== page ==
President Donald Trump, before and since his inauguration, has repeatedly condemned artists and journalists, describing the cast of Hamilton as “overrated,” and attempting to discredit so-called “fake news.” President Trump’s behavior has left many worried given the lack of respect he’s shown towards artists and their right to offer legitimate alternate perspectives to powerful politicians. Whether or not one supports President Trump’s election, his blatant contempt for those who criticize him weakens the foundation of American liberty. The ACLU states that “freedom of expression for ourselves requires freedom of expression for others. It is at the very heart of our democracy.” The United States has historically supported these values, at least officially in its Constitution, and has often been a safe haven for artists who could not express themselves in their own countries. The recent executive travel ban has destabilized the idea of the United States as a beacon of artistic free speech and has pointed to the historical weaknesses of the enforcement of these values. Recent diminishing or delegitimizing statements about artists require us to reaffirm the right to free speech, not because artists should necessarily oppose the current administration, but because a multiplicity of voices and diversity of opinions is essential to the American democracy.
On November 18, 2016, the cast of Hamilton, the critically-acclaimed Broadway musical recounting the founding of the United States, politely addressed then Vice President-elect Mike Pence who was present in the theater that day. The show itself is deeply political, portraying the United States as a land of immigrants and casting Black and Hispanic/Latinx actors in the roles of Alexander Hamilton and George Washington, among others. The production thanked Mike Pence for his presence, apparently considering his attendance an “opportunity to express our feelings,” said Jeffrey Seller,the lead producer of the show, and asked the left-leaning audience if they would refrain from booing. “We have a message sir and we hope that you will listen to us.” They asked the incoming administration to protect American values and inalienable rights for all. Beyond their important message, they also “encourage[d] everybody to pull out [their] phones and tweet and post because this message needs to be spread far and wide.” Indeed, this gesture did not matter solely because of its content, but also because it was a demonstration of artists’ right to free speech and the significance of their discourse. It also called for a direct and civilized discussion with the President, utilizing Trump’s favorite means of communication — social media — to do so.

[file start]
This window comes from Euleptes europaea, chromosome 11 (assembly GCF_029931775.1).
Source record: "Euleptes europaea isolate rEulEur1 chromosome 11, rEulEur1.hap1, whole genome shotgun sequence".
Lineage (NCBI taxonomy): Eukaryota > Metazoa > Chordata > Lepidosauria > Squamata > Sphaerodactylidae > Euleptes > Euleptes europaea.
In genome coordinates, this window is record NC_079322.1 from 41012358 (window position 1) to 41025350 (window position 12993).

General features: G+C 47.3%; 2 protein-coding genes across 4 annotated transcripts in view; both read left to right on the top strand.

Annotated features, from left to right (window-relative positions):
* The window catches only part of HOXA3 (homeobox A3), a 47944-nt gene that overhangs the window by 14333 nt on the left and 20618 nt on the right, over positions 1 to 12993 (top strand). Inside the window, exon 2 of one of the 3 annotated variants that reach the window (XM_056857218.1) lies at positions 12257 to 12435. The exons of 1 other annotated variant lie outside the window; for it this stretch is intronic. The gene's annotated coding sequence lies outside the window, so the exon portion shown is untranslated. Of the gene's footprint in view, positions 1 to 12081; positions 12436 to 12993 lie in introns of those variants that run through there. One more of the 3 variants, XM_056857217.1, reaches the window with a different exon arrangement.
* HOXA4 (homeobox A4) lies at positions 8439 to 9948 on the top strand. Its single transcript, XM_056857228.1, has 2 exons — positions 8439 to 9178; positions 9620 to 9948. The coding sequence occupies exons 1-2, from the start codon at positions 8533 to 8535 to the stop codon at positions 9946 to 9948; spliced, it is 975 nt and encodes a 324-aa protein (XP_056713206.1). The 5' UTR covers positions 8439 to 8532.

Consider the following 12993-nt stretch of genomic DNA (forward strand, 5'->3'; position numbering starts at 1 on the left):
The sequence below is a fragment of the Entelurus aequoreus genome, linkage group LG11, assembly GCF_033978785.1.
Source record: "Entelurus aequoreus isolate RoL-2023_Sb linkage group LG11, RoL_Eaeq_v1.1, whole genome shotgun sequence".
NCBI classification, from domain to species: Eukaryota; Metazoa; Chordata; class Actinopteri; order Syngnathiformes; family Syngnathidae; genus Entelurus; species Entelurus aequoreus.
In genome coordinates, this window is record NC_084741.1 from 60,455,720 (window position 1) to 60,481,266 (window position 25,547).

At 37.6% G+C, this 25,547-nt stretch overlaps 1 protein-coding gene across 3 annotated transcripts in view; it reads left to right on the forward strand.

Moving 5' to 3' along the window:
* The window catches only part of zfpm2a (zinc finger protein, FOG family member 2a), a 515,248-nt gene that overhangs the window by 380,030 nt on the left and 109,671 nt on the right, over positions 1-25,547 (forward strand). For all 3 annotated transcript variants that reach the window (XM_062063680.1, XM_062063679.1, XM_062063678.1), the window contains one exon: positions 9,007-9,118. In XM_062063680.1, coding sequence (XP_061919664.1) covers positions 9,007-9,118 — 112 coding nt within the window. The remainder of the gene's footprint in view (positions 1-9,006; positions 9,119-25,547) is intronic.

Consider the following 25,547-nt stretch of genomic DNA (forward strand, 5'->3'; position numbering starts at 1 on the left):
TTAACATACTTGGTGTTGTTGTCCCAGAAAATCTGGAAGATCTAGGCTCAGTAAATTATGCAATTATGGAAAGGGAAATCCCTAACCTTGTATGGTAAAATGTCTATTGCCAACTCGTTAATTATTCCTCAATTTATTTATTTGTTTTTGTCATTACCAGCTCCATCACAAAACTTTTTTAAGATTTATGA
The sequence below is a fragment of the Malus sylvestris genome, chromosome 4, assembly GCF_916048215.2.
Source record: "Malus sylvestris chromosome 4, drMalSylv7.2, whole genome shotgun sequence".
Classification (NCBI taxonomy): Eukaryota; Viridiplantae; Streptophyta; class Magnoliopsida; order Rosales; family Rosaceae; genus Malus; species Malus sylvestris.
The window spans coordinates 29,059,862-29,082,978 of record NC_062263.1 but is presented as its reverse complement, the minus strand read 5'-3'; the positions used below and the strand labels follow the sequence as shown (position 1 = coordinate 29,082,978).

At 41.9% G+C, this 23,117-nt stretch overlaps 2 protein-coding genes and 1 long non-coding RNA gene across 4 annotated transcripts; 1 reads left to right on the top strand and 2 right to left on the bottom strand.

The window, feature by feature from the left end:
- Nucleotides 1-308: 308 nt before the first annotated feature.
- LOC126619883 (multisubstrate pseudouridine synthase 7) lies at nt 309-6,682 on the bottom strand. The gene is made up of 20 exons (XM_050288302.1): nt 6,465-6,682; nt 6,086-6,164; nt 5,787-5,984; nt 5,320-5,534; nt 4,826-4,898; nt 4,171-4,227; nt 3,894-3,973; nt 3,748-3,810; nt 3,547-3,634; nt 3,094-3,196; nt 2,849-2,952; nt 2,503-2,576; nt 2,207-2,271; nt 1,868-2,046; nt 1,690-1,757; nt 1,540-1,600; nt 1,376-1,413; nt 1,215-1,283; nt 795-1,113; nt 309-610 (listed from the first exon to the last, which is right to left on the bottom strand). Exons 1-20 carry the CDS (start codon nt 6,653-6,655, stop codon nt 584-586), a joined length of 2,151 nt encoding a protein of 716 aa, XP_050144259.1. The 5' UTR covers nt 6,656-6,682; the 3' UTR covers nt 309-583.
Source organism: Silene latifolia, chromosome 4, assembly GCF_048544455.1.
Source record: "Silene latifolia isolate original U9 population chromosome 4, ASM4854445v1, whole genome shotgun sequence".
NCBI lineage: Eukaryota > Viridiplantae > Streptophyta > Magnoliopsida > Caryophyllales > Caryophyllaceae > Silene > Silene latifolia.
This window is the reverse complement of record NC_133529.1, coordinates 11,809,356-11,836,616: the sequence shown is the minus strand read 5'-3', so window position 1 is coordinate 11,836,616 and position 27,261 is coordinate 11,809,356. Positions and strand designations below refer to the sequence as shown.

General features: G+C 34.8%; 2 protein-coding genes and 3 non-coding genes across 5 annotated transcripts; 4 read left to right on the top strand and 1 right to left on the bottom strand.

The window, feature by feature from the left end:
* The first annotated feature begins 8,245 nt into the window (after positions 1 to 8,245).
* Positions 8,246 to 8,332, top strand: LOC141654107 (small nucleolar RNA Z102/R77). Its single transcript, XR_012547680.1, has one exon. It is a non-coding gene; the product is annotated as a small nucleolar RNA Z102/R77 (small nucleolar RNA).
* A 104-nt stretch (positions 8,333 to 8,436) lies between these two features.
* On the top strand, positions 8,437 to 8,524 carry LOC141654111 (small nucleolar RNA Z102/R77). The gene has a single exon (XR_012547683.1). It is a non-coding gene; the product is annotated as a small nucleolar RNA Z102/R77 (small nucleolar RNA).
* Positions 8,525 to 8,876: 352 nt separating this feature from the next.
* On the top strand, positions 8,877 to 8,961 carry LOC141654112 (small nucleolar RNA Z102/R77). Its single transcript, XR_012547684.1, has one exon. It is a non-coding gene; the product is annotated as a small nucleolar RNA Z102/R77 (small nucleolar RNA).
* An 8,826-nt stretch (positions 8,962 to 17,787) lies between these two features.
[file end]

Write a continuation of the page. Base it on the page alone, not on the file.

In response, Trump infantilized the cast’s gesture and discredited their professionalism, asking the actors to “apologize!” and calling them “rude.” Trump also confused the meaning of artistic production, suggesting that the theater should remain a “safe and special place,” which is exactly what the cast had intended to preserve. Brandon Victor Dixon, the actor who played Vice President Aaron Burr and delivered the message, tweeted back to Trump saying that “conversation is not harassment […]”
The recent executive travel ban has destabilized the idea of the United States as a beacon of artistic free speech and has pointed to the historical weaknesses of the enforcement of these values.